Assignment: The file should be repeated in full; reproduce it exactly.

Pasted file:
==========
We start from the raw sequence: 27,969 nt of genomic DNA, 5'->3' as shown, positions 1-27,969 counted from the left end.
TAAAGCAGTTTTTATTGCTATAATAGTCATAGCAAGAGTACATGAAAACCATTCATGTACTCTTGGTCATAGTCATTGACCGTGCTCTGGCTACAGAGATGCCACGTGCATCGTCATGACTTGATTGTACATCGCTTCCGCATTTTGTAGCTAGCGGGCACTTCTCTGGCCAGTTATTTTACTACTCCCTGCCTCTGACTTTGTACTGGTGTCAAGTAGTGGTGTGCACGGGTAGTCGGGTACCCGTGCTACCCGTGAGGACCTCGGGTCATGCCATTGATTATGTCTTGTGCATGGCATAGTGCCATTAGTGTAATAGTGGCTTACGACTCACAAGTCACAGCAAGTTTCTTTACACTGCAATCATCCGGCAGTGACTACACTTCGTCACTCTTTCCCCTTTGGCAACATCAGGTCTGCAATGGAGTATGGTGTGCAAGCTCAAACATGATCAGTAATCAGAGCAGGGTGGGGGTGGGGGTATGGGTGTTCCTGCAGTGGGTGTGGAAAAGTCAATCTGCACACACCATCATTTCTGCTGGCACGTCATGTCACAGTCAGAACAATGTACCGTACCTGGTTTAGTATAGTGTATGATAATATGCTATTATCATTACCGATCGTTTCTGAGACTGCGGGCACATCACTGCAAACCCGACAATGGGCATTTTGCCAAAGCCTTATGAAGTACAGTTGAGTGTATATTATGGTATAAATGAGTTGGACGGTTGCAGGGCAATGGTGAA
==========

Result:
We start from the raw sequence: 27,969 nt of genomic DNA, 5'->3' as shown, positions 1-27,969 counted from the left end.
TAAAGCAGTTTTTATTGCTATAATAGTCATAGCAAGAGTACATGAAAACCATTCATGTACTCTTGGTCATAGTCATTGACCGTGCTCTGGCTACAGAGATGCCACGTGCATCGTCATGACTTGATTGTACATCGCTTCCGCATTTTGTAGCTAGCGGGCACTTCTCTGGCCAGTTATTTTACTACTCCCTGCCTCTGACTTTGTACTGGTGTCAAGTAGTGGTGTGCACGGGTAGTCGGGTACCCGTGCTACCCGTGAGGACCTCGGGTCATGCCATTGATTATGTCTTGTGCATGGCATAGTGCCATTAGTGTAATAGTGGCTTACGACTCACAAGTCACAGCAAGTTTCTTTACACTGCAATCATCCGGCAGTGACTACACTTCGTCACTCTTTCCCCTTTGGCAACATCAGGTCTGCAATGGAGTATGGTGTGCAAGCTCAAACATGATCAGTAATCAGAGCAGGGTGGGGGTGGGGGTATGGGTGTTCCTGCAGTGGGTGTGGAAAAGTCAATCTGCACACACCATCATTTCTGCTGGCACGTCATGTCACAGTCAGAACAATGTACCGTACCTGGTTTAGTATAGTGTATGATAATATGCTATTATCATTACCGATCGTTTCTGAGACTGCGGGCACATCACTGCAAACCCGACAATGGGCATTTTGCCAAAGCCTTATGAAGTACAGTTGAGTGTATATTATGGTATAAATGAGTTGGACGGTTGCAGGGCAATGGTGAA